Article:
Intel has put HP in the rather awkward position of launching its new line of high-end Itanium servers without the new chip they were designed to accommodate.
HP will begin hawking a fresh set of Superdome Unix boxes in March. At first, this gear will ship with the new HP designed chipset - code-named Arches - and Intel's current version of Itanic - Madison. When Intel gets around to shipping the dual-core Montecito chip sometime later this year, HP customers will finally have access to the processor meant for their boxes. In addition, they'll have technology comparable to that currently offered by IBM and Sun Microsystems.
Not surprisingly, HP pitched the benefits of moving to the new gear now and urged customers to take advantage of the performance improvements shown with the revamped server hardware itself.
New processor be damned! Our chipset rocks!
"A lot are in need of more bandwidth and less latency. There's no reason why you should wait," HP's Itanium boss Rich Marcello told CNET, which got the scoop on the upcoming HP gear.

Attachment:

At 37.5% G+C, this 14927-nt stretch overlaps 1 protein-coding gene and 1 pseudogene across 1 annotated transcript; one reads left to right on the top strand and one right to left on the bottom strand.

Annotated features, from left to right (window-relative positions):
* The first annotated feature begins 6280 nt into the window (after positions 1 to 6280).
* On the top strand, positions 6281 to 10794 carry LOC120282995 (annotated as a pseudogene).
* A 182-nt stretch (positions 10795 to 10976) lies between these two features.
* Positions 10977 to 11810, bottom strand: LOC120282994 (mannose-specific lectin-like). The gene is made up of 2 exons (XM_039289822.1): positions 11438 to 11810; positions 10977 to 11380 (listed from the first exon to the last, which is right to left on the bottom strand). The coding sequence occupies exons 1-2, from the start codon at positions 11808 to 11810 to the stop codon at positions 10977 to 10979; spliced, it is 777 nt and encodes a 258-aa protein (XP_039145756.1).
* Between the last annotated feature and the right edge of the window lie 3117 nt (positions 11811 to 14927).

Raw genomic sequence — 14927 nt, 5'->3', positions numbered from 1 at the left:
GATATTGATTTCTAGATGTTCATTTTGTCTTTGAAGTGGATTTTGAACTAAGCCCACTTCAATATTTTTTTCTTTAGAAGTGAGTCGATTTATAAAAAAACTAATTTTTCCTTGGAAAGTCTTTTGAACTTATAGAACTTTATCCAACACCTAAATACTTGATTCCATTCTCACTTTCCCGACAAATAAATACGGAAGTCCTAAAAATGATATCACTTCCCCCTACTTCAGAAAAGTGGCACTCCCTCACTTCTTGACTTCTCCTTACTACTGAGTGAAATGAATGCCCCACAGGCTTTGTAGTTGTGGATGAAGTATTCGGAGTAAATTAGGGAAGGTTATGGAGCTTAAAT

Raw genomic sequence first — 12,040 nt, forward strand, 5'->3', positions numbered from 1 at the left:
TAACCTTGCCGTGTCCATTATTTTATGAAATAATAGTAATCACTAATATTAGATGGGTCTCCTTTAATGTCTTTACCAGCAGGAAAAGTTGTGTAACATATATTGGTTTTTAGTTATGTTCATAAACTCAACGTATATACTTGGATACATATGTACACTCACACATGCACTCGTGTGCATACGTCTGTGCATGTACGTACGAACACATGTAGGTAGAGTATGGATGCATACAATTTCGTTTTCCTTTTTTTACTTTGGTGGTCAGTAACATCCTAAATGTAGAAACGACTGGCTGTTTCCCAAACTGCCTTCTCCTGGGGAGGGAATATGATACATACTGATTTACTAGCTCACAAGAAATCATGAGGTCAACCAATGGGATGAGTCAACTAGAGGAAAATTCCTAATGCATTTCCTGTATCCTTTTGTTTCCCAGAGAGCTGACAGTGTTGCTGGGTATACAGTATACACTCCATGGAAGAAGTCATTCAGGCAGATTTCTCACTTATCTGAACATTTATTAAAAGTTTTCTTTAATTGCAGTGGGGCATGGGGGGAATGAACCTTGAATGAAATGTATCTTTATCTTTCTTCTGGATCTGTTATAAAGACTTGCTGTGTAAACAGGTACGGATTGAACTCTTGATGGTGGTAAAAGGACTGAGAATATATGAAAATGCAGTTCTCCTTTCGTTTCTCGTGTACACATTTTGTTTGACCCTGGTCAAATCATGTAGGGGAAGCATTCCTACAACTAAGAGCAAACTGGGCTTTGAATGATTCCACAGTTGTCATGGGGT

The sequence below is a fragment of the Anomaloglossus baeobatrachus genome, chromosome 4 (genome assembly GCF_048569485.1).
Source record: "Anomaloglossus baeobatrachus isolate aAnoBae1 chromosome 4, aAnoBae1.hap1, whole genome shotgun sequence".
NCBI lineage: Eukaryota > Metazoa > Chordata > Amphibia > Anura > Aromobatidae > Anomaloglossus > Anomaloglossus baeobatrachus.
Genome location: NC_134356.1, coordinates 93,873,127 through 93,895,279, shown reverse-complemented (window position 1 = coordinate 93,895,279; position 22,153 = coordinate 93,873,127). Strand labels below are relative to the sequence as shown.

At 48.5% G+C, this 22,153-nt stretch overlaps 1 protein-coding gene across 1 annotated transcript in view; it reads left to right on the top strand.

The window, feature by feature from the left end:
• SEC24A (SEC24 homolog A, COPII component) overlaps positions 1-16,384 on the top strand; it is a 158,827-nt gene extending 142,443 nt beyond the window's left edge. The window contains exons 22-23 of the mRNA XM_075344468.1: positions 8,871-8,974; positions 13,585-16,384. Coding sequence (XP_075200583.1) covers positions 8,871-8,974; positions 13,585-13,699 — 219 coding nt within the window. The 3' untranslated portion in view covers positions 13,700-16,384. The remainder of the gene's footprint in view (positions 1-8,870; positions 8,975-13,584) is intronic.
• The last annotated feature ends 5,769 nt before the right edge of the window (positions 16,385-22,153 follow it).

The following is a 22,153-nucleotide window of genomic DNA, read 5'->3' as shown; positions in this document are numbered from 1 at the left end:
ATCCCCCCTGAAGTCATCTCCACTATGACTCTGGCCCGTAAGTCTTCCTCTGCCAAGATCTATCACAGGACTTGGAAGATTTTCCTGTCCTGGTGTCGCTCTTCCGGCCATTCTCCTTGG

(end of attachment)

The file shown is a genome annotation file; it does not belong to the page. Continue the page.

Of course, Intel and HP have spent years training customers to wait with Itanium whether you look at the initial release of Merced, software porting, signs of sales improvement or more recently the arrival of dual-core chips. Analyst firm powerhouse IDC, however, maintains that solid marketing by the likes of SGI, Bull and Unisys will finally put Itanic on the fast track - or at least the fast track to sales way below previous expectations.
Along with the upcoming Superdome gear, HP has been talking up a chipset code-named Windjammer that will slot into servers running on Intel's multicore version of Itanium code-named Tukwila that is due out in 2008. HP user groups have been all abuzz about this chipset since 2003.
While HP puts a decent spin on the Montecito delay, insiders are actually quite upset about it. One well-placed staffer voiced his displeasure to El Reg saying, "Intel screwed us." Given that perspective, we'll see if HP customers agree about the waiting game. ®